MTRA Provides Therapeutic Horseback Riding and More
When Zoe Long was born with Down syndrome, her parents knew she would need extra help, with day-to-day activities and to live a full life. Her mother, Sara, found a solution when she learned about hippotherapy: physical, occupational, and speech therapy that utilizes the natural gait and movement of a horse to provide motor, and sensory input. Used mainly for patients with physical and mental disorders, the goal of hippotherapy is to improve neurologic functions and sensory processes. Zoe started when she was just 3 years old.
“It was a little nerve-wracking at first because of the worry about her being on such a big animal,” Sara Long said. “But once she got on the horse and I saw the benefits that the hippotherapy gave to her, it was worth it. The volunteers are there helping her, leading the horse. It just seemed safe and felt good. I wanted her to have that experience.
“It makes me happy too,” Long added. “You see my smile as I watch her, and I just feel pride and love that she has the opportunity to have that happiness and joy in her life.”
For 40 years, the Marion Therapeutic Riding Association (MTRA) in Ocala, FL has been helping individuals like Zoe through therapeutic horseback riding and equine assisted learning activities. In addition to helping adults and children with physical and intellectual delay, class attendees include stroke survivors, people with multiple sclerosis, and veterans with post-traumatic stress disorder.
Sally Lyle, 80, started at MTRA as a volunteer. After nine years the lifelong equestrian decided she could be an instructor and became certified in equine therapy. That was 27 years ago. The magic of the connection she experiences between horse and rider keeps her coming back.
“With Zoe, that horse loves her and has given her confidence,” Lyle said. “If they’re physically unable, it gives them a physical ability they don’t have. If they’re mentally unable, it gives one calm and confidence. There’s something about that big beast that just wants to take care of you.”
MTRA Executive Director Pam Morrison also sees the
difference the horse-rider connection makes, no matter the person’s life condition or experience.
“I see a person who was probably told that they would never amount to anything, that they weren’t smart enough to do this or they weren’t physically able to do that and really just told they didn’t have possibilities,” Morrison said. “I see them come in here and their whole persona changes to ‘I can do. I am important. I can contribute. I am achieving, and I am reaching my goals and my possibilities.’”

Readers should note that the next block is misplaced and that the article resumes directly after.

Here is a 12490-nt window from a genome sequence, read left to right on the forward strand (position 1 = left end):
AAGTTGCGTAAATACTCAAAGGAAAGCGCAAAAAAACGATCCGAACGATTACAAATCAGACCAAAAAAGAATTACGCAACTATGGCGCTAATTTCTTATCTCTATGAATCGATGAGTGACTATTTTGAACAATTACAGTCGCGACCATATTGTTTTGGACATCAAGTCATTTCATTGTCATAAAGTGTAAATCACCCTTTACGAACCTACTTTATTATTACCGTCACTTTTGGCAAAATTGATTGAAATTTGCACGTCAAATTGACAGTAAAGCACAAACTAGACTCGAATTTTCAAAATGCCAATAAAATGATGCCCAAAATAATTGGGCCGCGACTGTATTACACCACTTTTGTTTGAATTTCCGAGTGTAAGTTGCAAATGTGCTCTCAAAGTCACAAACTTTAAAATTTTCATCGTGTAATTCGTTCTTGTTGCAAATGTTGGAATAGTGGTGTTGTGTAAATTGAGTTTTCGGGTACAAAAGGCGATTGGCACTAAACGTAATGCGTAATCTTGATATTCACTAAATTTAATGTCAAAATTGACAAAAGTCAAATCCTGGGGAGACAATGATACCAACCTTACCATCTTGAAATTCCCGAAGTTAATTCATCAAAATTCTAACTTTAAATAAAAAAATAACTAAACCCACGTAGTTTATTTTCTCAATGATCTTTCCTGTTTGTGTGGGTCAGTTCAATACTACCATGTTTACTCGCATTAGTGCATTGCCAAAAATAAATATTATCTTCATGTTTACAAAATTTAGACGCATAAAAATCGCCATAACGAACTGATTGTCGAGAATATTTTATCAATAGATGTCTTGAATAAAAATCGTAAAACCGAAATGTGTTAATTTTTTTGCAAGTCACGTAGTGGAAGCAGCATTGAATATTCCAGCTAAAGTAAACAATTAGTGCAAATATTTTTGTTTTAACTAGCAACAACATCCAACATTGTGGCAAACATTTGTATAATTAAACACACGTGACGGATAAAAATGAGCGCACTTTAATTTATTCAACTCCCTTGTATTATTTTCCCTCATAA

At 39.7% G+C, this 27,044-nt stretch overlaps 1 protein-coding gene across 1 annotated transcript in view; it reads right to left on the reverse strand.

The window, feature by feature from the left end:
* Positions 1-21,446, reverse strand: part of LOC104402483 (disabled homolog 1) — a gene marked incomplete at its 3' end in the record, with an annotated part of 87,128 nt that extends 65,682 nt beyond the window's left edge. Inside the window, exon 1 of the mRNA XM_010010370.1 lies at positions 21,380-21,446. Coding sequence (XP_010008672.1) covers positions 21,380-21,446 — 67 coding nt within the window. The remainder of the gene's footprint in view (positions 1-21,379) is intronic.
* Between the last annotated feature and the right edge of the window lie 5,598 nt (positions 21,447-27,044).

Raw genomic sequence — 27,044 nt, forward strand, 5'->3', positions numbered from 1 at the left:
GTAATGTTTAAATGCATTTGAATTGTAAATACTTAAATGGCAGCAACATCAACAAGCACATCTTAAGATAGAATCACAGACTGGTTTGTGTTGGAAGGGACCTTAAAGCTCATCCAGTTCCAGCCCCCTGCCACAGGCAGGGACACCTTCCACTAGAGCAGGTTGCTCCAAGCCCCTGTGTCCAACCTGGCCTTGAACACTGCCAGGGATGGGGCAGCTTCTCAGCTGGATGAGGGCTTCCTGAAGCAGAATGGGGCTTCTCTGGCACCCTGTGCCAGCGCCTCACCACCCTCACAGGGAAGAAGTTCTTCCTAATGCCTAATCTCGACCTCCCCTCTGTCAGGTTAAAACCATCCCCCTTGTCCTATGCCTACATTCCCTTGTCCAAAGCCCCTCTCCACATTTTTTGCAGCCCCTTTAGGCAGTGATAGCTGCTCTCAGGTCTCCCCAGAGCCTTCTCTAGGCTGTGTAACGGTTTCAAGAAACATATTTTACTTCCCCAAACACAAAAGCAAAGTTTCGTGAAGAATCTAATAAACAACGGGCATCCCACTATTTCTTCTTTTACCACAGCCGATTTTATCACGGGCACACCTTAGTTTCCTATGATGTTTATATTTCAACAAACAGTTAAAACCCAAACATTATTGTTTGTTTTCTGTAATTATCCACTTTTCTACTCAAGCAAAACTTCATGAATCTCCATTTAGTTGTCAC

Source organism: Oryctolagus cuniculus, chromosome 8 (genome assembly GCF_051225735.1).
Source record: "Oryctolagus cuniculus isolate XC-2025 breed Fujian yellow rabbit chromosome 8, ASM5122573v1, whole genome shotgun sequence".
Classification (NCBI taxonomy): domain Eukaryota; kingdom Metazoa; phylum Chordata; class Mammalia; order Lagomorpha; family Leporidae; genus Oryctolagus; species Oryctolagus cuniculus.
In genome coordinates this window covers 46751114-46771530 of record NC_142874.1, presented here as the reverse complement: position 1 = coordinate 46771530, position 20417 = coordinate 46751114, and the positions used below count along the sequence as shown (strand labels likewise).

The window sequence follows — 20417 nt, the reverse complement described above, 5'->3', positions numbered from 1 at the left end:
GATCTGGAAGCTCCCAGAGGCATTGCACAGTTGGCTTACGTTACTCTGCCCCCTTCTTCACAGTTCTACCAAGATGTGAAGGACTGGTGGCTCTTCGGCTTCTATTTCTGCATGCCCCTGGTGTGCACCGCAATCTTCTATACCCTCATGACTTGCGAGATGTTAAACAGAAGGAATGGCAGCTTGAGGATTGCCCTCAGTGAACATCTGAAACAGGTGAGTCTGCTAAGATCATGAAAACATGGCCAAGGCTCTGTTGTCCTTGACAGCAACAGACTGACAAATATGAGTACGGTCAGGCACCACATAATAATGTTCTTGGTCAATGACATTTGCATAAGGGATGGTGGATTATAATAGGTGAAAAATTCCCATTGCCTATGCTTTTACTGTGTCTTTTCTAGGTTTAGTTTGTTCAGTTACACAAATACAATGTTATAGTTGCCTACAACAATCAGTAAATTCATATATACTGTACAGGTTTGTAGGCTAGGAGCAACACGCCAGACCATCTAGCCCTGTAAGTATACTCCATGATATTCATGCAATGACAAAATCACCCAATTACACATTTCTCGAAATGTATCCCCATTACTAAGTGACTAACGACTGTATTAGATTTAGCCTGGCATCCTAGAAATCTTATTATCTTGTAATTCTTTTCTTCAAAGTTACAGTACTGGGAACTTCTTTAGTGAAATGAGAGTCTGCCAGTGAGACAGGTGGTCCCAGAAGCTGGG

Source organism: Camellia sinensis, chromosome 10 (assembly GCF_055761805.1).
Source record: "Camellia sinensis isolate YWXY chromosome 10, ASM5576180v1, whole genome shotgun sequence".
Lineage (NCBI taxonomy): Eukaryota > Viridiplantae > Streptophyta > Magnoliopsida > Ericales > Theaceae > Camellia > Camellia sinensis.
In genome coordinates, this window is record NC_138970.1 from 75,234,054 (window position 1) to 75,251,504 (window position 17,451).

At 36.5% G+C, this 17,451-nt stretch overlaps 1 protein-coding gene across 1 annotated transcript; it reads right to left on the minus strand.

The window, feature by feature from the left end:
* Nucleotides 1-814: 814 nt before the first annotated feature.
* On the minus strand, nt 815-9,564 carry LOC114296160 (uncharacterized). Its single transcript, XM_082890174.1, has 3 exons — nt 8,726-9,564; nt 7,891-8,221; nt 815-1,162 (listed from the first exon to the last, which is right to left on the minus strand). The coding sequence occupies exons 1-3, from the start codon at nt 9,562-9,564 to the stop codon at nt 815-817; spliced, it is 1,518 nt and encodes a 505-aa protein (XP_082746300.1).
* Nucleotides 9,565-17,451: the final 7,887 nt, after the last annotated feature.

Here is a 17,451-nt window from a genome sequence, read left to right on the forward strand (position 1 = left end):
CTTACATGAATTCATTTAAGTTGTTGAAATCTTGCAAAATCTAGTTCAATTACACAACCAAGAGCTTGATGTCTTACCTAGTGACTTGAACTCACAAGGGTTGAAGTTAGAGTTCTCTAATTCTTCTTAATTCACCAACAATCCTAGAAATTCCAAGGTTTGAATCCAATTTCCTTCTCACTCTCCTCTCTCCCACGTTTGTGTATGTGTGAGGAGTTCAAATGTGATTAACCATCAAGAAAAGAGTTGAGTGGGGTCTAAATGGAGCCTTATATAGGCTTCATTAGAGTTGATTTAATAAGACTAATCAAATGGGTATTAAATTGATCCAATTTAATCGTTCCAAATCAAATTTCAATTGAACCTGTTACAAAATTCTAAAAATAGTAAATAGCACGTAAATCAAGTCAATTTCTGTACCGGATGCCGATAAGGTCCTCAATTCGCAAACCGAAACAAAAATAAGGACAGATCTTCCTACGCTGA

MTRA helps empower over 160 people a week. They are accredited by Path International, the organization that governs therapeutic riding services throughout the world, requiring continued education and certifications in the field.
Volunteers make MTRA go, contributing in a multitude of ways beyond the actual therapy, from office work and animal care to making lunches, maintaining the 35 acres and spending time with the families. Knowing the impact of what they do is the reward.
“I have a veteran who told me that he had a gun to his head the day before he came here,” Morrison shared. “He debated about coming and his wife begged him. He said, ‘This place is saving my life. It’s saving my life.’”
“I had a young man that came to us with autism, would not speak,” said Lyle. “I paired him with the right horse; it was dumb luck, but he started saying what he was thinking, but saying the horse was thinking it. He said, ‘Solo is not having a really good day today. He might not do very well.’ Within six months, his parents said nobody in the family recognized him, that they couldn’t shut him up. He tells jokes and they’re funny.
“I never leave here feeling bad, ever,” Lyle added. “This is as good for me as it is for anybody else here.”
“Those stories are just endless,” said Morrison. “There’s all kinds of wonderful little miracles that happen all the time and we’re just privileged to be here to experience them.”
To learn more about MTRA services or volunteer activities, visit mtraocala.org
This article is featured in the Spring 2023 issue of The Growing Bolder Digital Digest.